Modern man takes pride in his scientific approach to reality. Let me then make this proposal: that you analyze life itself, in a laboratory, as it were. Americans love to experiment, so why not experiment on yourselves,” before adding “In physics and chemistry, if a person wants the right answers he must as the right questions. The same is true also in life.”
In order to overcome emotional disturbance, we can use our deeper awareness to observe and dissect our thoughts until they are broken down into nothingness. Just as a scientist works to dissect a frog or rat, we can work towards breaking down our thoughts in a way that reveals their truer and deeper nature. For example, if there was an individual who became frustrated and angry with how their life was going, they could ask themselves ‘What is frustration?’ and determine that it is a feeling.
They could then ask themselves, ‘What is this feeling?’ and determine that it is a reaction to a thought or perception. Next, they would ask themselves, ‘What is this perception?’ and come to realize that their perceptions are nothing more than neurological synapsis, containing information about experiences, being sent to and from various parts of the brain.
Finally, they could ask the question ‘What are neurological synapses at the smallest level?’ and come to discover that they are in fact nothing more than small particles of energy moving together in a synchronized way. With this idea in mind, the question then needs to be asked:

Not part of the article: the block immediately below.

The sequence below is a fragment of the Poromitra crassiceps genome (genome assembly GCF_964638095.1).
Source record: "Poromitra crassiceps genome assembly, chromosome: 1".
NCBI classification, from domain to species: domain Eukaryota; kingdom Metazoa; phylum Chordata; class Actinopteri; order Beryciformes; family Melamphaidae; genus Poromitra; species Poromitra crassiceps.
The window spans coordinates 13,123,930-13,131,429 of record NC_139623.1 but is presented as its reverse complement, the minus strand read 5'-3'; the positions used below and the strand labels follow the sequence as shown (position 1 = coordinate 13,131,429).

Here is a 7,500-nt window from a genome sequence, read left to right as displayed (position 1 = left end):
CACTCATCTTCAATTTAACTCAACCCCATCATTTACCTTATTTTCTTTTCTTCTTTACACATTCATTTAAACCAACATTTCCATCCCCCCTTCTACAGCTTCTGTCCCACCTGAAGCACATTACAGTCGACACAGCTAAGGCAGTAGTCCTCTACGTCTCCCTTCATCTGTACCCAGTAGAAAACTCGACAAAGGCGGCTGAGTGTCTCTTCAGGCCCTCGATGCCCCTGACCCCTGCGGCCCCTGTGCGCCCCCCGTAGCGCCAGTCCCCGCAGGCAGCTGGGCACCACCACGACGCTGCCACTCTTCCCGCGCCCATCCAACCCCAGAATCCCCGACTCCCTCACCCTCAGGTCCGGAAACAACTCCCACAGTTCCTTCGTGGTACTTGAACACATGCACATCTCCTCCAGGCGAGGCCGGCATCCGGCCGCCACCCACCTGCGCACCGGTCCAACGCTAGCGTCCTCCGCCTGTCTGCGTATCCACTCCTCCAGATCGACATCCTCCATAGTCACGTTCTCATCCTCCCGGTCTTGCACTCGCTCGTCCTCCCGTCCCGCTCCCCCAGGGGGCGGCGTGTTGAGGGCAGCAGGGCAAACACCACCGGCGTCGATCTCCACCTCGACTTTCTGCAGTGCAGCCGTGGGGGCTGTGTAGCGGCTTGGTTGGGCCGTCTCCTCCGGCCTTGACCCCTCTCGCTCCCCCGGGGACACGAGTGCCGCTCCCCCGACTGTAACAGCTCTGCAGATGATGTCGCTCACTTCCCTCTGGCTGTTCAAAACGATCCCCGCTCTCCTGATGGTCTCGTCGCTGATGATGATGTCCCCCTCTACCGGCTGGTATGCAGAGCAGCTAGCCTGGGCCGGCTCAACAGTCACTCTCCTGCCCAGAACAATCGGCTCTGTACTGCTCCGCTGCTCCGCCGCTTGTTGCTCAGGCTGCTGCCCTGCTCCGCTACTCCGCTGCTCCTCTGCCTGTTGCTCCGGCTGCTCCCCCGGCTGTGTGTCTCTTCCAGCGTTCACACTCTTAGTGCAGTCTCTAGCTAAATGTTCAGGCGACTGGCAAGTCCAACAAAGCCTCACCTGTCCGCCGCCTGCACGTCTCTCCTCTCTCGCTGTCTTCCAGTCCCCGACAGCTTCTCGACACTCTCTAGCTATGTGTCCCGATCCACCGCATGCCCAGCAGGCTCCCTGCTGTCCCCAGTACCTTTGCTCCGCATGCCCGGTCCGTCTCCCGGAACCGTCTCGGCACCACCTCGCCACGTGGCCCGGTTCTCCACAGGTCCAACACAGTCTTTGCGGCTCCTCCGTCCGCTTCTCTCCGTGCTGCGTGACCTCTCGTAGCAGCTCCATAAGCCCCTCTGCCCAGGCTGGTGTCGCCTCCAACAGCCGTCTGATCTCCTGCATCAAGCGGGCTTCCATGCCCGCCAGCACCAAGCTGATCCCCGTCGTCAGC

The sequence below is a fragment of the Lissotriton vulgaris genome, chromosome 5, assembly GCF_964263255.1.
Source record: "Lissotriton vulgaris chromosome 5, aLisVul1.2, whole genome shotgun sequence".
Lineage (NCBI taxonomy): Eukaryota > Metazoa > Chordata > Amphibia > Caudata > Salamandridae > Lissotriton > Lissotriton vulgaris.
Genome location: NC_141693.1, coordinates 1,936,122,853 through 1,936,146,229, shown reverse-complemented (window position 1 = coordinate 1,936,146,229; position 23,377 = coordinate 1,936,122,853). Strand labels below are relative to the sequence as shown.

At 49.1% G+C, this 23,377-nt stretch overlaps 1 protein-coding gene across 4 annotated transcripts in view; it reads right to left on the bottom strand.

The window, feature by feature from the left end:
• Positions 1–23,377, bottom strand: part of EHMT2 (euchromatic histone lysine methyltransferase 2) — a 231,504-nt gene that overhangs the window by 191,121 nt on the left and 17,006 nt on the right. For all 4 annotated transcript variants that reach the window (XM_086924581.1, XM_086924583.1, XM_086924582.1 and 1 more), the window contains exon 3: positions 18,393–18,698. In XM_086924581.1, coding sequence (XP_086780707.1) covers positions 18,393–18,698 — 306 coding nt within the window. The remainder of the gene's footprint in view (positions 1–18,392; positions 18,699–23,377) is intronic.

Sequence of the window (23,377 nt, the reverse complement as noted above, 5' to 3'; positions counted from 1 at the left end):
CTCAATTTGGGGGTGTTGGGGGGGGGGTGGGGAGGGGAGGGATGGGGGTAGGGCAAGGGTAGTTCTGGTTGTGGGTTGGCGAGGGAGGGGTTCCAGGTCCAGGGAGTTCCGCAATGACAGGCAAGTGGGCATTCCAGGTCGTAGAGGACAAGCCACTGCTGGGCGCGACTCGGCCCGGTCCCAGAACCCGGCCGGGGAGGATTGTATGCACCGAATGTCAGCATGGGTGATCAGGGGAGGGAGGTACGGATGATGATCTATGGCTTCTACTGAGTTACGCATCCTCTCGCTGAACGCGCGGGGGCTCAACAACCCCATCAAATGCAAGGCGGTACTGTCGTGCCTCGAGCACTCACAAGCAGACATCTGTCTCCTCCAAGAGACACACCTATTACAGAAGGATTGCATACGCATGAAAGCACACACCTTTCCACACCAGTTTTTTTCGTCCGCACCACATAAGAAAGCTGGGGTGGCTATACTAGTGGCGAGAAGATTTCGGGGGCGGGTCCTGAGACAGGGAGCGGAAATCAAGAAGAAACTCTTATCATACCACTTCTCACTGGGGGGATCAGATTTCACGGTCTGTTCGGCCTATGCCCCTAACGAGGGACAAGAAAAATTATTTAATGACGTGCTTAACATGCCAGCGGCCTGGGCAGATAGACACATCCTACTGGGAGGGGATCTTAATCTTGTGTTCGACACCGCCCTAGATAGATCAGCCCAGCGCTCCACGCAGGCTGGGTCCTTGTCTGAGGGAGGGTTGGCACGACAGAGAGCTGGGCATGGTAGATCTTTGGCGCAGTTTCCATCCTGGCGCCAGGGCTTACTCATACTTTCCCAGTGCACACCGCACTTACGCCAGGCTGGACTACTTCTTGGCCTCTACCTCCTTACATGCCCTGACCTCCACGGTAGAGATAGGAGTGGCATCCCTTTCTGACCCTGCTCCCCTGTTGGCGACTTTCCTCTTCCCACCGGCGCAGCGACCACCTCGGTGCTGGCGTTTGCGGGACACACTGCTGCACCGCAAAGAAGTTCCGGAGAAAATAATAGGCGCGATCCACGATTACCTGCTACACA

What are the cognitions, that cause our emotional reactions, at the most innate level? The fact of the matter is that they are nothing more than wavelets of energy working together in a manner that is so sophisticated that we often become emotionally victimized by something that isn’t truly there.
At the deepest level of your being, you have the ability to use this process of dissecting your thoughts, dissociating yourself from them, and overcoming both acute and chronic emotional disturbance. To get to this place, you will have to develop self-awareness and come to realize yourself as being nothing more than pure consciousness. You can start the process of moving towards both of these things through the practice of meditation. Over time, you will unquestionably develop the strength to see every emotional disturbance the same way and not allow yourself to become overwhelmed by them.
This was a great article!It provides practical insights and techniques for identifying and challenging negative thought patterns that can contribute to emotional disturbance, such as anxiety or depression. By breaking down and examining our thoughts, we can gain a deeper understanding of their underlying causes and learn to reframe them in a more positive and constructive way. By doing so, we can reduce emotional distress and improve our mental well-being.This article can be a valuable resource for anyone who wishes to better understand and manage their emotional health.